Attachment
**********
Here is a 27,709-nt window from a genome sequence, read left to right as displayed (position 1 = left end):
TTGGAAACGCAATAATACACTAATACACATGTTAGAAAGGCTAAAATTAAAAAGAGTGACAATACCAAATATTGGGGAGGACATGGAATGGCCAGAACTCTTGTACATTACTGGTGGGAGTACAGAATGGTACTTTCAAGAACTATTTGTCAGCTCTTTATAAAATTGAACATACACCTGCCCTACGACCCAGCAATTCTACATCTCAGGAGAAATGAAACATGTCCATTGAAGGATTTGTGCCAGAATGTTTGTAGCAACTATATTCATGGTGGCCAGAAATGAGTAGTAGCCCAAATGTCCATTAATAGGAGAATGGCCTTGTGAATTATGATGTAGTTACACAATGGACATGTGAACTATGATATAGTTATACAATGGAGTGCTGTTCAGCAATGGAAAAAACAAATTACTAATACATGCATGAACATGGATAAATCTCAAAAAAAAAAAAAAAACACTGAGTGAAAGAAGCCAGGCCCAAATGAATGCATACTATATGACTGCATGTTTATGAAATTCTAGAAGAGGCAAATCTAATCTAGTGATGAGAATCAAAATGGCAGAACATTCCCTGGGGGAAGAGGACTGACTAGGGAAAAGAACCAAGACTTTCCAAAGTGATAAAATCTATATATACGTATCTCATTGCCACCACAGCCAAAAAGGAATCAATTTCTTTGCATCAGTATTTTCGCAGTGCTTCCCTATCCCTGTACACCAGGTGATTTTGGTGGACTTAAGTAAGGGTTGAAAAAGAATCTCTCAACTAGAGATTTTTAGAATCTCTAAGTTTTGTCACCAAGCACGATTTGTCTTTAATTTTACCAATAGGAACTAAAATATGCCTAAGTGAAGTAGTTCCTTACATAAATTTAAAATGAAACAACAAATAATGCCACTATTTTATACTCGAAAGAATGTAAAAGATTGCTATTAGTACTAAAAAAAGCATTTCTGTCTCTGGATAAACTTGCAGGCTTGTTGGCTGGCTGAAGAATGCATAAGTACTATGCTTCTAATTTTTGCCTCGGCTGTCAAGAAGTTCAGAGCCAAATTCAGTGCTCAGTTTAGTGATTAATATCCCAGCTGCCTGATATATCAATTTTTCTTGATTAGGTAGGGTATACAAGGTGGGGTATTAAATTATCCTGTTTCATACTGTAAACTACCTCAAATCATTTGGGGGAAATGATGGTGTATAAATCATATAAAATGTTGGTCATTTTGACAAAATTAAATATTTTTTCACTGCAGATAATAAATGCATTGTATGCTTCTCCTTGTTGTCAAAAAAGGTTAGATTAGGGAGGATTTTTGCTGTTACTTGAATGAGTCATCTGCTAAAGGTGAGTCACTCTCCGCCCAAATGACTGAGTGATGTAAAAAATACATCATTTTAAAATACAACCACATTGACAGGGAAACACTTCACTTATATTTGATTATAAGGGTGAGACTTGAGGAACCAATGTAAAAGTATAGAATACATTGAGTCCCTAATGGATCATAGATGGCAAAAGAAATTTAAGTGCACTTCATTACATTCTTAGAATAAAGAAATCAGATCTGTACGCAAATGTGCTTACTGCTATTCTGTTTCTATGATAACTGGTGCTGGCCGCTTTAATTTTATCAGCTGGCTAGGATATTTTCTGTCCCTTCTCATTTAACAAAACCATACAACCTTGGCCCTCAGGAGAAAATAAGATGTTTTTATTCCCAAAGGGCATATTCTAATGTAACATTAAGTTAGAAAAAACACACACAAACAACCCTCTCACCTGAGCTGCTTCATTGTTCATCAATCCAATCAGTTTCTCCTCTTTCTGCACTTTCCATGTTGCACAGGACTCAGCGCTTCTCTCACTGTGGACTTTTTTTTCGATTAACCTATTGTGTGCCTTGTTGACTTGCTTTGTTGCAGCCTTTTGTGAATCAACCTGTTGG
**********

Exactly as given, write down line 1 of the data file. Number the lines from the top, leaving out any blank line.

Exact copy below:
Here is a 27,709-nt window from a genome sequence, read left to right as displayed (position 1 = left end):